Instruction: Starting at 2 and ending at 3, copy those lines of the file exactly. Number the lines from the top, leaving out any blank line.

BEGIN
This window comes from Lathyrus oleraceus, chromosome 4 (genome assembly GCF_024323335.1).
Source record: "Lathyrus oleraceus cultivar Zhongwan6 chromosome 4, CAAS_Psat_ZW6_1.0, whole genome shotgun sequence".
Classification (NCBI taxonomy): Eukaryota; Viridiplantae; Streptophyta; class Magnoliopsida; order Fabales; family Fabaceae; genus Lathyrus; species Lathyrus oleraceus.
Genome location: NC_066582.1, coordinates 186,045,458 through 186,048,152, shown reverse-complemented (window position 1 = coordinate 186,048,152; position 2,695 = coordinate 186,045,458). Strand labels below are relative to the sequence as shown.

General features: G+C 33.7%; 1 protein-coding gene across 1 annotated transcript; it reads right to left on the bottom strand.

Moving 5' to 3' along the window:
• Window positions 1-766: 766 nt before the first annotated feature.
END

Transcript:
Source record: "Lathyrus oleraceus cultivar Zhongwan6 chromosome 4, CAAS_Psat_ZW6_1.0, whole genome shotgun sequence".
Classification (NCBI taxonomy): Eukaryota; Viridiplantae; Streptophyta; class Magnoliopsida; order Fabales; family Fabaceae; genus Lathyrus; species Lathyrus oleraceus.